Have you looked around your church and realized that there just aren’t as many kids around as there used to be? Have you had conversations with leadership lamenting the fact that you need to get new families, young families, kids and youth through your doors?
But, it just isn’t happening. Kids are busy with sports, families are busy traveling, people just don’t want to come to church in this day and age, yadda, yadda, yadda.
I call bologna.
There are many children in the communities we serve.
Do you want to know the real reason why children’s ministry has floundered for decades and has faded in importance at churches?
Adults in the church can be squeaky wheels that require attention. A lot of attention. The UMW needs space to hold a meeting, the planning committee needs to meet again and wants your input, you need to present an idea to the Trustees first, then the Ad Council in order to get approval to get more approval to get something planned for children. Meetings with adults from the church fills your calendar.
There are squabbles over money. There isn’t money in the account to do children’s ministry – we need to cut it back. However, we can spend money on the adult Sunday school class, new curtains, new roof, new parking lot, new signs, lawn service…you get the drift. There aren’t that many children or youth on Sunday anyway…
When adults who are supposed to plan children’s ministry activities get waylaid by budgets, turned down by Ad Council, moved by Trustees, fill in to write a newsletter, promote the church on social media, vetoed by Finance, called in for a meeting and another meeting…what gets pushed to the side? The kids.
The children aren’t yelling to hold a VBS week, there aren’t demands that they need space and have priority over another group, they aren’t worried about funds in the budget, they don’t argue over when Sunday school should start or how long it should last…they just need attention when they can get it.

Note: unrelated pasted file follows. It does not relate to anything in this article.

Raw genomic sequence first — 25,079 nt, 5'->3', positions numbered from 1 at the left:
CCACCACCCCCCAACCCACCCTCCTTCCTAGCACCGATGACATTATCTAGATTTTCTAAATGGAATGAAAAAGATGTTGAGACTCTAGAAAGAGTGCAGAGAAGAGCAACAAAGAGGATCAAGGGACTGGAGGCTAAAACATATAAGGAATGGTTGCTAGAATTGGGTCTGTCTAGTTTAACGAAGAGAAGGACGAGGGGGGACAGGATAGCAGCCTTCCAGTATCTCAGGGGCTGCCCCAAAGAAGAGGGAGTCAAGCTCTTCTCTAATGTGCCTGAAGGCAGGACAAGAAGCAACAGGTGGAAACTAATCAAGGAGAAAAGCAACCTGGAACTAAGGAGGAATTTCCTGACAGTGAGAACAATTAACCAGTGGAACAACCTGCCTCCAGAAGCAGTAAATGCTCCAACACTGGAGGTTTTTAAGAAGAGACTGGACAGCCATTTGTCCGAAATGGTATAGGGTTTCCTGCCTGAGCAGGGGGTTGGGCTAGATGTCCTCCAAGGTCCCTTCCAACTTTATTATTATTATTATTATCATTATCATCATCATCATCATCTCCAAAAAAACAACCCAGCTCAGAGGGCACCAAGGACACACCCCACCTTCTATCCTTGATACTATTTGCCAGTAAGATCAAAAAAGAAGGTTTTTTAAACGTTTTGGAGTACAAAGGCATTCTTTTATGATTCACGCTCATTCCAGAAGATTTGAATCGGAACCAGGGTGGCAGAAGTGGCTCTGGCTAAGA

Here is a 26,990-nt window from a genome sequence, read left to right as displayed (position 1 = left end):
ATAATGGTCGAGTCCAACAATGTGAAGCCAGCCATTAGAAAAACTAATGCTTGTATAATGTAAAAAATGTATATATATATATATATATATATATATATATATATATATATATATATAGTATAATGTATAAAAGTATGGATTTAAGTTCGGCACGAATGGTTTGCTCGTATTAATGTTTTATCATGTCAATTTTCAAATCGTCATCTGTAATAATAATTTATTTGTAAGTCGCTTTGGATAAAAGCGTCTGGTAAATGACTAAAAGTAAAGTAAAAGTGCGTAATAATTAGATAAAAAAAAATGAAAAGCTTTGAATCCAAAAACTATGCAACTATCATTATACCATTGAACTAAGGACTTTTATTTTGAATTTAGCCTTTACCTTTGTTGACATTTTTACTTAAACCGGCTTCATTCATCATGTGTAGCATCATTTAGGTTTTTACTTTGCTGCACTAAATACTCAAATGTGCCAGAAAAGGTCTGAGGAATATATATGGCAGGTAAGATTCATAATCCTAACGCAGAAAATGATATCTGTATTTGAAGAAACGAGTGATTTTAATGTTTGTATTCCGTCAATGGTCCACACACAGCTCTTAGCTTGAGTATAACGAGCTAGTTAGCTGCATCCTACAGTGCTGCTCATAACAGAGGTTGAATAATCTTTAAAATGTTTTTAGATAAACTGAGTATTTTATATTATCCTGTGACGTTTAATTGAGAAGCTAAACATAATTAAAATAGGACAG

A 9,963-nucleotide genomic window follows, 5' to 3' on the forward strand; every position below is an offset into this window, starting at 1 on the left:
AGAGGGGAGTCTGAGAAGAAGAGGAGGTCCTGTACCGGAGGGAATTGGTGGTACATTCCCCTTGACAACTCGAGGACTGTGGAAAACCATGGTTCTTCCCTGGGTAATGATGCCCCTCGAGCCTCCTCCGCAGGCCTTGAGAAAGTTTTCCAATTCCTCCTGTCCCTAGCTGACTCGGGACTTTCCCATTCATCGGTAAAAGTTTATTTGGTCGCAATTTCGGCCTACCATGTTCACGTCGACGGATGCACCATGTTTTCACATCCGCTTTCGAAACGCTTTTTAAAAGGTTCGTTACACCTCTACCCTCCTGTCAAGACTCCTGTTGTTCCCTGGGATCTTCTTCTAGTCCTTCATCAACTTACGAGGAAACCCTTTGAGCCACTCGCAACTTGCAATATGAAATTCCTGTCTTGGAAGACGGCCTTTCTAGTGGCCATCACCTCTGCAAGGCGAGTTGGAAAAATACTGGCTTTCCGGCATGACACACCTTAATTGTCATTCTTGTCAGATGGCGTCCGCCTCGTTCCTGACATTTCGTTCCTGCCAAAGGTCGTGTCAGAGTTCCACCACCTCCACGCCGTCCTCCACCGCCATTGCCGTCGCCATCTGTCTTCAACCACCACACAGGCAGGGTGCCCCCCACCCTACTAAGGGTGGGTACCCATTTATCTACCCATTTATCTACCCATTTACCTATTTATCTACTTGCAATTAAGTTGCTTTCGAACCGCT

Bless the children’s ministry leader who can prevail and still focus on the kids through all of that. If you are the kidmin leader and need suggestions for ways to keep yourself focused on your intent, here are a few of ideas:
1 – Write out a mission statement. “My mission is to further enhance children’s spiritual foundations” or “My job is to focus on children and youth in this church and provide for their needs”.
2 – Don’t feel bad for saying no. If you are asked to attend a meeting that isn’t relevant to children’s ministry, don’t attend. If you are questioned or criticized for it, refer back to #1 and repeat your mission to those who also need to hear it.
3 – Immerse yourself with kidmin “stuff”. There are lots of free resources online from color sheets to ideas for projects and events on Pinterest to themed snacks to make during a Bible lesson. Keep looking what are kidmin leaders do so you can be inspired and find new ideas.
4 – Stick with other kidmin leaders. Watch the free webinars online. If you can afford it, attend training sessions or conferences that focus on children’s ministry.
5 – Read. There are a plethora of books that deal with children’s ministry topics. If you want to start a new focus such as special needs, children of blended families, autism, Military kids, etc., there is a book to help you.
And most importantly, call me. I can consult or console you on children’s ministry issues you are facing. I can help you plan or work through an issue you are facing. If you don’t have time during the day to call, email is always an option. My email is email@example.com and my cell is 989-395-2710.
The battle might be challenging at times, but you are doing good deeds in the name of Jesus. The children DO need your guidance and your planning and your attention even if they aren’t the most vocal with their needs.